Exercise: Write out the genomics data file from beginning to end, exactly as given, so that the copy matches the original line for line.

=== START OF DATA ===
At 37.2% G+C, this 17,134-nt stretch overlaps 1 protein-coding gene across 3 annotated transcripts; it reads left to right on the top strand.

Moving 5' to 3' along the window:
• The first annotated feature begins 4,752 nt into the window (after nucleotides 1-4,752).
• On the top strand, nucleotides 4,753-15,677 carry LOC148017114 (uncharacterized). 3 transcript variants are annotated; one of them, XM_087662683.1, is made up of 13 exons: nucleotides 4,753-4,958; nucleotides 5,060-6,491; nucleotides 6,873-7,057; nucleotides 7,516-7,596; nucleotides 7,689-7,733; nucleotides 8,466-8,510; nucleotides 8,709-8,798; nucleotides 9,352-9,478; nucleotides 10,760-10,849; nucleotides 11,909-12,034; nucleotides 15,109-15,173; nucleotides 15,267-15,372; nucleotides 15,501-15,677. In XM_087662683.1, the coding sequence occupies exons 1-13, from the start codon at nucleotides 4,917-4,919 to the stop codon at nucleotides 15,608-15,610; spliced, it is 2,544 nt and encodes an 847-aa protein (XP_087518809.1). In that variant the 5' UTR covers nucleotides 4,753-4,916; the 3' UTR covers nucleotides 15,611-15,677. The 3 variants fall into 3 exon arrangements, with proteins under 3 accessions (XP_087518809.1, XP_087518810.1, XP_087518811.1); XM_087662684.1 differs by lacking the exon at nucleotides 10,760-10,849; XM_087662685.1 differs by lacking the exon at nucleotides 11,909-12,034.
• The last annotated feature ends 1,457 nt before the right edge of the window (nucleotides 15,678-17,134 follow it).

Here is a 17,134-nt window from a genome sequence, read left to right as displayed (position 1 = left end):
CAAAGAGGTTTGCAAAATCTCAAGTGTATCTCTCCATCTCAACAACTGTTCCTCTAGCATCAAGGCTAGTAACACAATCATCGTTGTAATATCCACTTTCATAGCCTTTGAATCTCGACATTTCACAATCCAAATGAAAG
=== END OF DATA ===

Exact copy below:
At 37.2% G+C, this 17,134-nt stretch overlaps 1 protein-coding gene across 3 annotated transcripts; it reads left to right on the top strand.

Moving 5' to 3' along the window:
• The first annotated feature begins 4,752 nt into the window (after nucleotides 1-4,752).
• On the top strand, nucleotides 4,753-15,677 carry LOC148017114 (uncharacterized). 3 transcript variants are annotated; one of them, XM_087662683.1, is made up of 13 exons: nucleotides 4,753-4,958; nucleotides 5,060-6,491; nucleotides 6,873-7,057; nucleotides 7,516-7,596; nucleotides 7,689-7,733; nucleotides 8,466-8,510; nucleotides 8,709-8,798; nucleotides 9,352-9,478; nucleotides 10,760-10,849; nucleotides 11,909-12,034; nucleotides 15,109-15,173; nucleotides 15,267-15,372; nucleotides 15,501-15,677. In XM_087662683.1, the coding sequence occupies exons 1-13, from the start codon at nucleotides 4,917-4,919 to the stop codon at nucleotides 15,608-15,610; spliced, it is 2,544 nt and encodes an 847-aa protein (XP_087518809.1). In that variant the 5' UTR covers nucleotides 4,753-4,916; the 3' UTR covers nucleotides 15,611-15,677. The 3 variants fall into 3 exon arrangements, with proteins under 3 accessions (XP_087518809.1, XP_087518810.1, XP_087518811.1); XM_087662684.1 differs by lacking the exon at nucleotides 10,760-10,849; XM_087662685.1 differs by lacking the exon at nucleotides 11,909-12,034.
• The last annotated feature ends 1,457 nt before the right edge of the window (nucleotides 15,678-17,134 follow it).

Here is a 17,134-nt window from a genome sequence, read left to right as displayed (position 1 = left end):
CAAAGAGGTTTGCAAAATCTCAAGTGTATCTCTCCATCTCAACAACTGTTCCTCTAGCATCAAGGCTAGTAACACAATCATCGTTGTAATATCCACTTTCATAGCCTTTGAATCTCGACATTTCACAATCCAAATGAAAG